Y.V. Rao (1903-1973), an actor and director, whose silent film
(directing) credits include Pandava Nirvana (1930), Pandava
Agnathavaas (1930) and Hari Maya (1932). The first big movies in
Telugu were made by the Surabhi Theatres troupes.They produced
the first Telugu talkie, Bhakta Prahlada, directed by Hanumappa
Munioappa Reddy in 1931. In the first few years of Telugu talkies,
films were all mythological stories, taken from the stage. In 1936,
Krittiventi Nageswara Rao made the first Telugu film not based on
mythology, Premavijayam. The film influenced other Telugu film-makers
into making such films. Some popular themes of these films (often
called 'social' films) were the feudal zamindari system (Raitu Bidda,
1939), untouchability (Maala pilla, 1938), and widow remarriage.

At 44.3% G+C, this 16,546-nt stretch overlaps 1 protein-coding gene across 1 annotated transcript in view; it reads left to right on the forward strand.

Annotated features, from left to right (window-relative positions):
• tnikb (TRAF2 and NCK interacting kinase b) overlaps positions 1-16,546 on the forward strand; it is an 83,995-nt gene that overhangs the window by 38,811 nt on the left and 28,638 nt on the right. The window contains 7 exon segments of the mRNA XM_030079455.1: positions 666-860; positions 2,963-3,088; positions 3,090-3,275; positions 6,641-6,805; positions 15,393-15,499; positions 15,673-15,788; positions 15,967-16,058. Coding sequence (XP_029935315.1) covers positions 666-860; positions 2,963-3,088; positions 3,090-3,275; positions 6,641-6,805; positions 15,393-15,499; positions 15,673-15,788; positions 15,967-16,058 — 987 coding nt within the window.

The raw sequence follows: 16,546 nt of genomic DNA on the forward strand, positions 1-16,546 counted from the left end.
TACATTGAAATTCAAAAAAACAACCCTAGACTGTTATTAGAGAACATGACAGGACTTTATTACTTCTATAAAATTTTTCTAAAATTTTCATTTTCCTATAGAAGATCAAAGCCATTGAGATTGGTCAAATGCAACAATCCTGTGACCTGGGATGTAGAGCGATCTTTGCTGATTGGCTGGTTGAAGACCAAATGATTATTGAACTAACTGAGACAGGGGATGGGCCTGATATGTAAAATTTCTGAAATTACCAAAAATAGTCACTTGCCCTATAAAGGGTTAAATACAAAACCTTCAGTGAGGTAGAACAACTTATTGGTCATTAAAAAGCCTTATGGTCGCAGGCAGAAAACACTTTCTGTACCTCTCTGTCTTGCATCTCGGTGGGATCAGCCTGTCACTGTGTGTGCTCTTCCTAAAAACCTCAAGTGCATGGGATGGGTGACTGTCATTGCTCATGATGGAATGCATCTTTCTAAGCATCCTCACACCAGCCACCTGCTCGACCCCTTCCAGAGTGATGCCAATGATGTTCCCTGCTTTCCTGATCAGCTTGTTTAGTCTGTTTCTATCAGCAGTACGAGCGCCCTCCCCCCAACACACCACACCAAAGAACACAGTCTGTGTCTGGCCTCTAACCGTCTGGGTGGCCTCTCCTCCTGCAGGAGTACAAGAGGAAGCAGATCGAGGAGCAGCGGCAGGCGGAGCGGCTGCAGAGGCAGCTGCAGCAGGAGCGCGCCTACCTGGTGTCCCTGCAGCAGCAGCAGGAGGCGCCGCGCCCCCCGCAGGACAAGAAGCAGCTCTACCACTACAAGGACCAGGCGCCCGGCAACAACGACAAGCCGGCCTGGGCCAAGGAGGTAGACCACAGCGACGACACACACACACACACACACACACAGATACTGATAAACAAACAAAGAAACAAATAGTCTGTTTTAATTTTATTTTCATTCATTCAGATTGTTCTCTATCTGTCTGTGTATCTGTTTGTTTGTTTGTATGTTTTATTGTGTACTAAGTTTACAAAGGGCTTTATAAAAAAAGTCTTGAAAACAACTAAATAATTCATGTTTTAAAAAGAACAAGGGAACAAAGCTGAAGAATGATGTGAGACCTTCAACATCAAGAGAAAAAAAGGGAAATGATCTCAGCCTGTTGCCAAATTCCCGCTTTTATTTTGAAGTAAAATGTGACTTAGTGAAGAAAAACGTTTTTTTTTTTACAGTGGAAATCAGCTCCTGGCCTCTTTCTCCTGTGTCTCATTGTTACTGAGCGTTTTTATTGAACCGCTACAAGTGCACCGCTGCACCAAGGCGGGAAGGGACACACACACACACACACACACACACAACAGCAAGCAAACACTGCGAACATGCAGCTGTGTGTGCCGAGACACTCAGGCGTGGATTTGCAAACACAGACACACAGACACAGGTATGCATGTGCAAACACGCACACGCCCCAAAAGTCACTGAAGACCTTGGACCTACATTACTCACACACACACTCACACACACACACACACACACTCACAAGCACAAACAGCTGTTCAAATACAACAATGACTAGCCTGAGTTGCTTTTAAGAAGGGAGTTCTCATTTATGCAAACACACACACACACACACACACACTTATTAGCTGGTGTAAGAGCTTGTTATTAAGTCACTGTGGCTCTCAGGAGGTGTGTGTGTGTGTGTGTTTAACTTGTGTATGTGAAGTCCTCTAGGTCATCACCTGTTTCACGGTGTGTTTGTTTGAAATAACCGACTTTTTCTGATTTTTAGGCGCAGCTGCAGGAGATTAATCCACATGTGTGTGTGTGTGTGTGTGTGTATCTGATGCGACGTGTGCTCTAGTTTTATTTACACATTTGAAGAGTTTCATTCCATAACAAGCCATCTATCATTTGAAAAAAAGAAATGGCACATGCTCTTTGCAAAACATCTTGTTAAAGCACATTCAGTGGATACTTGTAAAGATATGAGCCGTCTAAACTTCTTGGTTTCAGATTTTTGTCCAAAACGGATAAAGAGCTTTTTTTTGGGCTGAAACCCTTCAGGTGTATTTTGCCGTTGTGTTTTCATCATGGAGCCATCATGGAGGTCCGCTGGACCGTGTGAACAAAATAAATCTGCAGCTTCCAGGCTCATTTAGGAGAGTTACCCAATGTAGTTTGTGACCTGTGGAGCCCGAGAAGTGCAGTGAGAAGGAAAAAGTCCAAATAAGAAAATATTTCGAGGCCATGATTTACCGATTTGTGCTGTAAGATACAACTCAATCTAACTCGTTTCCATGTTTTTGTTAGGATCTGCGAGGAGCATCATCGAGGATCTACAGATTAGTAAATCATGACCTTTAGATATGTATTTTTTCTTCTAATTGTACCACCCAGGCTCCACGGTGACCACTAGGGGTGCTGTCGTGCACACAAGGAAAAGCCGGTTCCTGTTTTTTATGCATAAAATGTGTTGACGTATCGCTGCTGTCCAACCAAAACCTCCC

Since then, there have been both social contemporary and
mythological or folk stories in Telugu cinema.

World War II Hitler Film

World War II and the subsequent resource scarcity
caused the British Raj to impose a limit on the use of filmstrip in
1943 to 11,000 feet,a sharp reduction from the 20,000 feet that
was common till then.As a result, the number of films produced
during the War was substantially lower than in previous years.
Nonetheless, prior to the ban, an important shift occurred in the
industry: independent studios formed, actors and actresses were signed
to contracts limiting who they could work for, and films moved from
social themes to folklore legends,1942's Balanagamma typified
these changes: the film featured fantasy elements of cultural lore,
was produced by Gemini Studios, and its producers added a restricting
clause to the lead actress' contract. By 1947, nearly all films were
produced by studios with contracted actors.

C.PULLAIH,Photographer turned Producer